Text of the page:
Broker Check

Is it Dumb Buying a Second Home?

Special to the Herald

Sometimes other CPAs bug me. Many are know-it-alls. Other are number-crunchers. So imagine my surprise when I recently met two retired and personable CPAs whom I actually liked.

"We rent a place in Colorado each summer," Dee said.

"I thought most snowbirds buy," I said thinking of all the retirees migrating to Sarasota and Bradenton each October and leaving after Easter.

"With property taxes, insurance, repairs, and other costs -- it really doesn't make sense to buy."

And then it hit me. I realized Dee was absolutely right. Legions of snowbirds have found out second homes are often disasters as investments.

It's easy to ignore or rationalize away all the red flags when buying vacation or second homes. "Don't worry, we'll generate rental income," or "We always have a place for our vacations," are often harbingers -- of negative cash flow.

Before buying a second home, consider:

Real estate appreciation lags behind other investments since the 2008 collapse of the real estate market.

Property taxes are usually higher. Second homes, unlike primary residences, aren't protected by homesteading and have higher property tax increases.

Anything with a 50 percent vacancy rate is usually a mistake. The difference to your saving rate may exceed $25,000 on a $250,000 condo.

Paying $4,000 for a few months' rent can be cheaper than $20,000, or more, in real annual costs.

Consider if you want to limit your vacations to just one location. How many times can you see the Ringling Museum, Starfish Company and Snooty the manatee?

Short term rental income might not occur -- due to vacancies -- causing you to lose even more money.

Start with worse-case scenarios when budgeting. Include taxes, insurance, maintenance, and utilities. If you don't pay cash, throw in a mortgage payment.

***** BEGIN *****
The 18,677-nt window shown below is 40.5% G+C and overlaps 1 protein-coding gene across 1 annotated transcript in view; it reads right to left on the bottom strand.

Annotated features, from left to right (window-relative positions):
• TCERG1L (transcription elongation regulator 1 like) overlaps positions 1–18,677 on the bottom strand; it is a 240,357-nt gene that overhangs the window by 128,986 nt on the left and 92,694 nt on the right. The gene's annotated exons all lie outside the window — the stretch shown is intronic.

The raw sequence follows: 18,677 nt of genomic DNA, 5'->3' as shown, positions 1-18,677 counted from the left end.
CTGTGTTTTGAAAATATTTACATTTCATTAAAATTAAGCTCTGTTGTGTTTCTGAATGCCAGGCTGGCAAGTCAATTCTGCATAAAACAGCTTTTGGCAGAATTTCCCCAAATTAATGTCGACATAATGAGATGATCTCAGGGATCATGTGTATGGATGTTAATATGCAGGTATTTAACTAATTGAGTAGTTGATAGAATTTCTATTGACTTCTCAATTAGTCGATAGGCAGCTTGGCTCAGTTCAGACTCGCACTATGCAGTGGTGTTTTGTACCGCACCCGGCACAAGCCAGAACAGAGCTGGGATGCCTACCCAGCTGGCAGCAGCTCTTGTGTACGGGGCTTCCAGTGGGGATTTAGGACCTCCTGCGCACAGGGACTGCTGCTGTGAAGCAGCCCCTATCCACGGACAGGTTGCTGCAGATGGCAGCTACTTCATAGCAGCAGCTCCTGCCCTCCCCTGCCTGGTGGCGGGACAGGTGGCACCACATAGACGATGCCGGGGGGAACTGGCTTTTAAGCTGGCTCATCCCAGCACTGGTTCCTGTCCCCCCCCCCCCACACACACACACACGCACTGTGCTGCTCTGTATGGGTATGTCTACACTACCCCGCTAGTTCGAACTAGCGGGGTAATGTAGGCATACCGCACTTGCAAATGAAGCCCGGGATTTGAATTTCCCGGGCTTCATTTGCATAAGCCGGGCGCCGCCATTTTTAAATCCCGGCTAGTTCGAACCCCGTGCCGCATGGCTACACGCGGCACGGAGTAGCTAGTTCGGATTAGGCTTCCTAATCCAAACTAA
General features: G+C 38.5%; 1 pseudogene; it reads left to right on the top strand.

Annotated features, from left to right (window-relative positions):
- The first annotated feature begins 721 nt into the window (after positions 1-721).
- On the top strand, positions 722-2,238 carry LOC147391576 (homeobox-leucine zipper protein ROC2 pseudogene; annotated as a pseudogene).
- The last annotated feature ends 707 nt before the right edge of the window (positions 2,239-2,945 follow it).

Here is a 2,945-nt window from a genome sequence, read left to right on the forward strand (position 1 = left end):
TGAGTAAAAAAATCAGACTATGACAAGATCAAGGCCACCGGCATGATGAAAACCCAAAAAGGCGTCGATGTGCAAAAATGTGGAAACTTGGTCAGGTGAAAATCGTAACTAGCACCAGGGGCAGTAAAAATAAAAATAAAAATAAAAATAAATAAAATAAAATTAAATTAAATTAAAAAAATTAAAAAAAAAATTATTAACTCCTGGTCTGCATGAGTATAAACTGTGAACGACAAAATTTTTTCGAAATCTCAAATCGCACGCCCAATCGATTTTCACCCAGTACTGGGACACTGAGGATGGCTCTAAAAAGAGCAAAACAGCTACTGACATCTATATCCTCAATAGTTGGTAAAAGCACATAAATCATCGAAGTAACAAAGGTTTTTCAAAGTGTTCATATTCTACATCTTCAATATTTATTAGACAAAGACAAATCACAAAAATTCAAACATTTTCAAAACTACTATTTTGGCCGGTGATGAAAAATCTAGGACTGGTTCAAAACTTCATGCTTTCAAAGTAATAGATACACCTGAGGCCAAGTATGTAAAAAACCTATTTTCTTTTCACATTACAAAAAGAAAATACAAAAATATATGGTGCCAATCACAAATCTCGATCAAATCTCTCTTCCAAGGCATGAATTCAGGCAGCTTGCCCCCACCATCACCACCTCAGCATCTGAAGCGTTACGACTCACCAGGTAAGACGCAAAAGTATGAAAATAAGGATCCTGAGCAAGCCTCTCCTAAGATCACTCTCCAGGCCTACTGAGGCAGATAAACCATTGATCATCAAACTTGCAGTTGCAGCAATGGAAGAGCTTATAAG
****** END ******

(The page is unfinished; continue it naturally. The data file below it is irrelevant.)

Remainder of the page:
But renting is getting tougher for Sarasota and Bradenton snowbirds. "I can't tell you how many calls I have received looking for something during the winter month," said Kathy Valente, a top-producing real estate agent at Michael Saunders Co. "Rentals are becoming extremely expensive and hard to find. And condominiums might require a three-month rental.

"Prices are still quite low, and if one purchases a piece of property will more than likely see some appreciation, and they won't be subjected to escalating rental prices," advises Valente.

Still thinking about that second home?

Consider vacancy costs when it's not rented. Cleaning fees, HOA and management fees add up. Insist on generating positive monthly cash flows.

Vacation homes have fewer tax breaks than you might think. Many tax deductions are limited.

Appreciation in a resort area where baby boomers are moving may be better than a condo in Arkansas. Despite real estate agrent assertions, there may be little or no appreciation, though.

Hard-partying renters aren't compatible with seasonal rentals, and can add significant repair and cleaning costs. Do you really want two families of 10, including wild children, roughing up your second paradise?

Jim Germer is a Bradenton CPA and financial adviser at Cetera Financial Specialists, LLC, member FINRA/SIPC.